By Steve Perrault – Follow on Twitter @Steve_Perrault
Game 5 of the American League Division Series between the Blue Jays and Rangers will go down as one of the most dramatic games in playoff history. But it’s the bat flip that followed Jose Bautista’s go ahead 3-run homer in the 7th inning that has everyone buzzing.
While everyone and their mother seems to have a strong opinion of whether or not the act of flipping your bat after a home run is acceptable, it’s clear that this display of excitement has been a part of baseball for several years and most likely isn’t going anywhere. While I’m not the #1 bat flip supporter, I don’t have a huge issue with this flip considering the situation. It’s clear the moment got the best of Bautista, as the whole country of Canada ERUPTED with that smash.
This got me thinking, “Where does that bat flip rank among the all-time greats in the postseason?” Well, let’s take a look at ten of the best bat-chucks in the history of October baseball from oldest to most recent.
1987 World Series, Game 4 – Tom Lawless go-ahead 3-run homer vs. the Twins (flip at 1:04 mark):
This has to go down as not just one of the best bat flips in postseason history, but one of the greatest of ALL TIME. Look at the swagger in that walk after he hits the jack. Tom walks that thing as slowly as possible halfway down the damn baseline before launching his bat to the moon. That bat flip set the bar at a level baseball had never seen before, and maybe hasn’t seen since. The Cardinals would win Game 4 by a final of 7-2, yet lost the World Series in 7 to the Minnesota Twins.
1988 World Series, Game 3 – Mark McGwire hits a walk-off homer vs. the Dodgers (flip at 0:55 mark):
This was the A’s lone shining moment in a World Series that is famously known for Kirk Gibson’s walk-off home run on one leg in Game 1. Mark McGwire sending a walk-off of his own into the Oakland night and tossing the bat in the direction of the pitcher, as he jogs to first with his hands held high. The sneaky best part of this clip is that three second period after he puts his arms in the air when it hits him that there’s a chance that ball isn’t a home run. You can almost see that “Oh no, I totally misread this entire situation” look on his face before he realizes it’s actually gone. Do you, Big Mac. Do you.
1995 ALDS, Game 1 – Ken Griffey Jr. hits two homers vs. the Yankees (bat drop at 1:09 mark):
First and foremost I understand there is a difference between a bat flip after a home run and an aggressive bat drop and slow walk after a home run. Let’s get that out of the way. But having said that, it just wouldn’t feel right to leave Junior’s signature bat drop and slow walk off this list. Look at how smooth Griffey’s swing was. Junior knew that if you threw anything in his wheel house – which might as well have been anywhere near the plate – he was going to put a good swing on it and have a great shot at sending it several feet past the fence. The greatest player of his generation, but more importantly the sweetest swing I have ever seen. Despite Junior’s two-home run game, the Mariners lost Game 1 of the ’95 ALDS to the Yankees, 9-6. However, Seattle would go on to win the series in walk-off fashion in a winner-take-all Game 5. As Griffey scored all the way from first base on an Edgar Martinez double down the line to send the Mariners into the ALCS.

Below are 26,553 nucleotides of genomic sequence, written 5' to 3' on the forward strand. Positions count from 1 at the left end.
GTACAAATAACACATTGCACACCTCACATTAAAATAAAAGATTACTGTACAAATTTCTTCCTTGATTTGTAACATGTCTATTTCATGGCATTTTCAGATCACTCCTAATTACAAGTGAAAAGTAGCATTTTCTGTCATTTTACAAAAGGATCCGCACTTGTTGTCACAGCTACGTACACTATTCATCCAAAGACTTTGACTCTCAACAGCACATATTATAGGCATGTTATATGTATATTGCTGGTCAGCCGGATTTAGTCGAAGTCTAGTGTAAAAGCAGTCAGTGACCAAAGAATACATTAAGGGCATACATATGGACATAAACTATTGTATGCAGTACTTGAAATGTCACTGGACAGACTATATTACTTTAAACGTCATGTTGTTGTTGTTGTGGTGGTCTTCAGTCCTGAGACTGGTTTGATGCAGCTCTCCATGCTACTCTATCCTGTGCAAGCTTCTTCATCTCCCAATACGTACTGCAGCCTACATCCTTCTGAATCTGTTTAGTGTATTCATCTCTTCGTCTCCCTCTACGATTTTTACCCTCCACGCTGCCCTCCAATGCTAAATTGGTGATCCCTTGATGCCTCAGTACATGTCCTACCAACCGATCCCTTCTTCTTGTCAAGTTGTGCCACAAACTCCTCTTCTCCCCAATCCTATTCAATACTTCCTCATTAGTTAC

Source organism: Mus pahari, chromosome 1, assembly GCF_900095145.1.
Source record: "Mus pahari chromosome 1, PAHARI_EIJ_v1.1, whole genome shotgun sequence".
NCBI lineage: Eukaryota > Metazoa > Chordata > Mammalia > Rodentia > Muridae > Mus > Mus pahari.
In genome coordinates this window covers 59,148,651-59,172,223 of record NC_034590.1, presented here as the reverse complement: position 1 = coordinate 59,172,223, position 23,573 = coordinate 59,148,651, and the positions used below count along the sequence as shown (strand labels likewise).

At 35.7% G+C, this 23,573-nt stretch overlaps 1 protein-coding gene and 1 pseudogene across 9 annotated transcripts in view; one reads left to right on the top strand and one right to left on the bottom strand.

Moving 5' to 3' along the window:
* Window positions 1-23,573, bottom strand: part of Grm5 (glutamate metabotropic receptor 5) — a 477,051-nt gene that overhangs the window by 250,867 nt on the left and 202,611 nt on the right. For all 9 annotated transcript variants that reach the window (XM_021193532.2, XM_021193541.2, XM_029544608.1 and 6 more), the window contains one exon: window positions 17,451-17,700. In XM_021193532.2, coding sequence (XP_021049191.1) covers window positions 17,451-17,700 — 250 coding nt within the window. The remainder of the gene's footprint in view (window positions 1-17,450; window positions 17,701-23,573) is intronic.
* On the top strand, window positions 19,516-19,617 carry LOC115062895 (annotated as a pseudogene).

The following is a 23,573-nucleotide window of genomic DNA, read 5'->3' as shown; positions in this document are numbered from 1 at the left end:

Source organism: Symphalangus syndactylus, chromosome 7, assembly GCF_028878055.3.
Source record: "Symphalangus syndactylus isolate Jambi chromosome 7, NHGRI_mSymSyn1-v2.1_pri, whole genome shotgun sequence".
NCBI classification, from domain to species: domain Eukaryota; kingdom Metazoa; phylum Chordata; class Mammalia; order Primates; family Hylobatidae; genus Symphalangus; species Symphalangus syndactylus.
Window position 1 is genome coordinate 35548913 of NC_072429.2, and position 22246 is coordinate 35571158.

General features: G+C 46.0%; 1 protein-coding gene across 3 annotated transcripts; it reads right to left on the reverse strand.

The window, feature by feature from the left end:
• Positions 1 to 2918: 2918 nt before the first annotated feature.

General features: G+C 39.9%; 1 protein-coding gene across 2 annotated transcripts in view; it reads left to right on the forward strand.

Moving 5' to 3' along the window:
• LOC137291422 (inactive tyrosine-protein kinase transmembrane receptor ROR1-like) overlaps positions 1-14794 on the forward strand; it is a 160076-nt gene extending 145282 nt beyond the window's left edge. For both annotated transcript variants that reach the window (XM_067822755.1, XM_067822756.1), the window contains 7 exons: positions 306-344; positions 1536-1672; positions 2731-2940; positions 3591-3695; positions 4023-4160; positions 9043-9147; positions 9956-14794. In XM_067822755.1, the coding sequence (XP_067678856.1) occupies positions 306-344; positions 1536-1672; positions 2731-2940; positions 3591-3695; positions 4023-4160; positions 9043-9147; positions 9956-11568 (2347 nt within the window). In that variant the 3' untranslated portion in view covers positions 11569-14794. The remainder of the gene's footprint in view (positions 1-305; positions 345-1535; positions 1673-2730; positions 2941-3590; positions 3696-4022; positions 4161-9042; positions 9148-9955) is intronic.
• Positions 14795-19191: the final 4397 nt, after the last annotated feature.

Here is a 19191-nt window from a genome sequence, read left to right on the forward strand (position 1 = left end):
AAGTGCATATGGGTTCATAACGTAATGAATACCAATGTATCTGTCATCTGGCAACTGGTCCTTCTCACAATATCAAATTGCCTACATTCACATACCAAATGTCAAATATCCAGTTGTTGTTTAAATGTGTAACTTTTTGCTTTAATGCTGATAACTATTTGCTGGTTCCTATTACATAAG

1995 ALDS, Game 1 – Tony Pena hits a walk-off homer in the 13th inning vs. the Red Sox:
This was one of the last games I remember crying after it was all said and done. I was 5 at the time and my beloved Red Sox were in the playoffs for the first time in my life. Looking back on it, I’m still shocked my parents let me stay up that late on a school night, but my Dad and I were equally invested in the outcome of the series, so I’m sure that helped my cause. Anyway, what an aggressive bat flip from Pena here, right? Whoever was on deck definitely had to duck for cover because that thing was coming in HOT. The Indians would go on to sweep the Red Sox and face the Mariners in the ALCS.